However, demand is not the only challenge facing the sultanate’s water sector. According to recent figures provided by Haya Water, a state-owned firm which operates a water reuse system in the capital, there is already a serious shortage of water. The CEO of Haya Water, Hussain Hassan Ali Abdul Hussain, told OBG, “The importance of water cannot be understated, particularly in the arid region that we live in. Each year there is a shortage of 350m cu metres of water in Oman, and if people do no start to look after this vital resource immediately we will not be able to continue.” The PAEW, which acts as an unofficial regulator of the water sector, has set a number of goals to ensure supply is increased. To this end, the authority aims to invest OR150m ($390.9) every year for another 15 years, according to data provided by the PAEW.
One of the authority’s larger upcoming projects is a reverse osmosis water desalination plant in the Muscat suburb of Al Ghubrah. Expected to be commissioned in April 2014, the independent water project (IWP) will be built next to an existing power and desalination facility. However, unlike the majority of desalination plants, the new Al Ghubrah IWP will not be co-located with an electricity generation plant. Rather, the IWP will be powered with electricity from the grid system. The OPWPC, which is managing the procurement process on behalf of the PAEW, recently reported that the new plant has been contracted to supply 191,000 cu metres of water per day. Around $300m is expected to be invested in the facility, according to the procurement body.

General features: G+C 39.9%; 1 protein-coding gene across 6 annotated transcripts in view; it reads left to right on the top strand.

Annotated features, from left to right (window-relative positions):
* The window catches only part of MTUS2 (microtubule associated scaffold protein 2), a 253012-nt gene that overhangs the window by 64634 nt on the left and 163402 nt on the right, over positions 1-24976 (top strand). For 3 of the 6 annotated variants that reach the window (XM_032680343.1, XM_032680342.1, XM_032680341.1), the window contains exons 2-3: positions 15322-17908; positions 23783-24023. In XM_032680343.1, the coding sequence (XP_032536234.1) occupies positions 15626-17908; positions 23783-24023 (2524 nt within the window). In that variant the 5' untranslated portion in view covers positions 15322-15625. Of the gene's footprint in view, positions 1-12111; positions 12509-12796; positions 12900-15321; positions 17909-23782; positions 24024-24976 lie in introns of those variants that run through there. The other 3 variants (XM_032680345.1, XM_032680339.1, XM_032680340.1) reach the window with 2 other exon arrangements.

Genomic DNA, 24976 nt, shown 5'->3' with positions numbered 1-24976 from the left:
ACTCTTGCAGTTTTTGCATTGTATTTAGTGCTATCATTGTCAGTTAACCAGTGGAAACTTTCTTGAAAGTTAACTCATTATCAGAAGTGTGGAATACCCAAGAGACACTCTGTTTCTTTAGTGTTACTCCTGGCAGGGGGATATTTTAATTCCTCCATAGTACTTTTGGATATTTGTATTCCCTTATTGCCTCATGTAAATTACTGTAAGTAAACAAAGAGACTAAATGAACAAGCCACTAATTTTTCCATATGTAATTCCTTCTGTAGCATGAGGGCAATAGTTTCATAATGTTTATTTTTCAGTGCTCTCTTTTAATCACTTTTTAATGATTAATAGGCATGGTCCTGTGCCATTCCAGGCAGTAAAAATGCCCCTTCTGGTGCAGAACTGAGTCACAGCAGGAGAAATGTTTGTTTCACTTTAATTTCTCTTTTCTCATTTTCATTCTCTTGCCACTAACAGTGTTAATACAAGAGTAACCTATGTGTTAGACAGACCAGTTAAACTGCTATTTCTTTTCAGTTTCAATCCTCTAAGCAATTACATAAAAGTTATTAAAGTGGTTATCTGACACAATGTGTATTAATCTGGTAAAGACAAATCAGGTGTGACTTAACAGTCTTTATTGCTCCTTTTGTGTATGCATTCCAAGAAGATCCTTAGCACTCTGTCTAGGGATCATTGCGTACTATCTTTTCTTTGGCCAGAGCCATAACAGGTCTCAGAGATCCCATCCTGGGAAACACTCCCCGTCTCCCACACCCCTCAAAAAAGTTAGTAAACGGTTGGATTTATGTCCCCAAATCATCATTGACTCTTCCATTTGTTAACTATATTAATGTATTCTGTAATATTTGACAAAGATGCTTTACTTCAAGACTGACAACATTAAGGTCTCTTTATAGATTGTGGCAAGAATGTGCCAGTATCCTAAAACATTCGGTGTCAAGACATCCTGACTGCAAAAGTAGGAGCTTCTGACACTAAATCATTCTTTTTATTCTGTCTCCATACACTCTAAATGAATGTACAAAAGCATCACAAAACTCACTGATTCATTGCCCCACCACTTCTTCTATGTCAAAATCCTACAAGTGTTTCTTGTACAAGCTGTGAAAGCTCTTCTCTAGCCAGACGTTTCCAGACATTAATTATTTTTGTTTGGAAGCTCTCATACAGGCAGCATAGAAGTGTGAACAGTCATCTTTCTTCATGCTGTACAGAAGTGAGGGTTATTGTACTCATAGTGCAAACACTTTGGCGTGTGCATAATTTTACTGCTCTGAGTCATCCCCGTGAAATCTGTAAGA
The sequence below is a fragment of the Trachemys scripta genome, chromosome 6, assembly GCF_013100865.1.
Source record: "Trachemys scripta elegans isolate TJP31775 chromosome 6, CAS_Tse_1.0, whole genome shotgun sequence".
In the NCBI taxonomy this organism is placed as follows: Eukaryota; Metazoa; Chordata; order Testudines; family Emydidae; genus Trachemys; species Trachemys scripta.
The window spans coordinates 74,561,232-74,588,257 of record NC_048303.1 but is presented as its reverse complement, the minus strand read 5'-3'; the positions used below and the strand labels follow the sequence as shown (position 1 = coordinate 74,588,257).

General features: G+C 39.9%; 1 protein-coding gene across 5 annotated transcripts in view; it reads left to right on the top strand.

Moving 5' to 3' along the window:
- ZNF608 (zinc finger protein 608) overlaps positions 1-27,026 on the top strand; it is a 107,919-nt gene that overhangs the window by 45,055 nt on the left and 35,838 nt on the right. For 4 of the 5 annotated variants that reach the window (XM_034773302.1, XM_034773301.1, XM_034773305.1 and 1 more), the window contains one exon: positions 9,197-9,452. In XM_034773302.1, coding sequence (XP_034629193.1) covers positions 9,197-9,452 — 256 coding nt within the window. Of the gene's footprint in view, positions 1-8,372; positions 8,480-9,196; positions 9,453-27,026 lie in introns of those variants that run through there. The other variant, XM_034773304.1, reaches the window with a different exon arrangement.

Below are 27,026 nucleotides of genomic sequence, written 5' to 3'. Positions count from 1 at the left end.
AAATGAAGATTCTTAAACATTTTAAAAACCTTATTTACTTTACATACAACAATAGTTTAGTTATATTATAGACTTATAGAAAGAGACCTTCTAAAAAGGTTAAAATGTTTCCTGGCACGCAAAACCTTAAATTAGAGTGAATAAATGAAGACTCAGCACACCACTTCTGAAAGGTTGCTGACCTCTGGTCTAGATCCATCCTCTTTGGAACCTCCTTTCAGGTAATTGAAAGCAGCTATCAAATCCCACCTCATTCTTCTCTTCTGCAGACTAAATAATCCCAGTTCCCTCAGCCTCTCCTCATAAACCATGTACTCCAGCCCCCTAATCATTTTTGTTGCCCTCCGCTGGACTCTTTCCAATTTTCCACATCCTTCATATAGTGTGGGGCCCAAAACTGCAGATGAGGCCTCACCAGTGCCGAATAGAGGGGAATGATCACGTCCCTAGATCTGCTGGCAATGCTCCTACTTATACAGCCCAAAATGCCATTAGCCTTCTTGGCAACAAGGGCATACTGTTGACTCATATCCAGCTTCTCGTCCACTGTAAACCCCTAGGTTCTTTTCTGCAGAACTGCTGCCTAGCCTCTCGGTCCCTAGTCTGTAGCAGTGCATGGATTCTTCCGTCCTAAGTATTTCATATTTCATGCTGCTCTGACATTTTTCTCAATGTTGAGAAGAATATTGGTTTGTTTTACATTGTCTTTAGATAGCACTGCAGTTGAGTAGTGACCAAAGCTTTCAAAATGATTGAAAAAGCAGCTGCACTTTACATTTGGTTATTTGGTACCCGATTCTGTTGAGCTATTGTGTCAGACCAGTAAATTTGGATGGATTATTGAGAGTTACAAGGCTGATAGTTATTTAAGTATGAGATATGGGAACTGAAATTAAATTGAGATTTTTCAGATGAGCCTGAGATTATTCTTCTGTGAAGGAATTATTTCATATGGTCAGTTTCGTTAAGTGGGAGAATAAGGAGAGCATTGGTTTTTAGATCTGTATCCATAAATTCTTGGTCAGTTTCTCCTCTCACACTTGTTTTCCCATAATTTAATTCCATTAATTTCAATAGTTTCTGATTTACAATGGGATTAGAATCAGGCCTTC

With the initial call for tenders for the IWP project issued in September 2011, five companies have moved past the prequalification phase and have been shortlisted for the job. These include: the Tokyo-headquartered Marubeni Corporation; Acciona Agua, a Spanish company focused on wastewater utility and potable water; another Spanish firm, the water utility company Grupo Cobra; Malakoff International, a subsidiary of the Malaysian Malakoff Corporation; and the Singapore-based Hyflux, an integrated water and environmental solutions provider. All five companies have submitted construction and development plans for the IWP, and the winning bidder will be licensed to design, build, finance, own and operate the new facility. The tendering process was expected to be completed in the fourth quarter of 2012, and a consortium of private sector, international firms have guided the PAEW in the tendering. KMPG provided the authority with financial advice, while the international law firm, SNR Denton, gave legal counsel. Technical guidance came from Fichtner, a German engineering consultancy.
Owned by the Al Ghubrah Power and Desalination Company (GPDC), the existing 182,000-cu-metres-per-day plant at Ghubrah is being decommissioned in stages. One of the facility’s seven multi-stage flash units was retired in 2011, and another unit is set to go offline following the peak months in the summer of 2013. Although the GPDC upgraded two other units in order to increase supply by 5000 cu metres per day, the entire facility will be decommissioned by 2018, according to the OPWPC’s latest annual forecast report.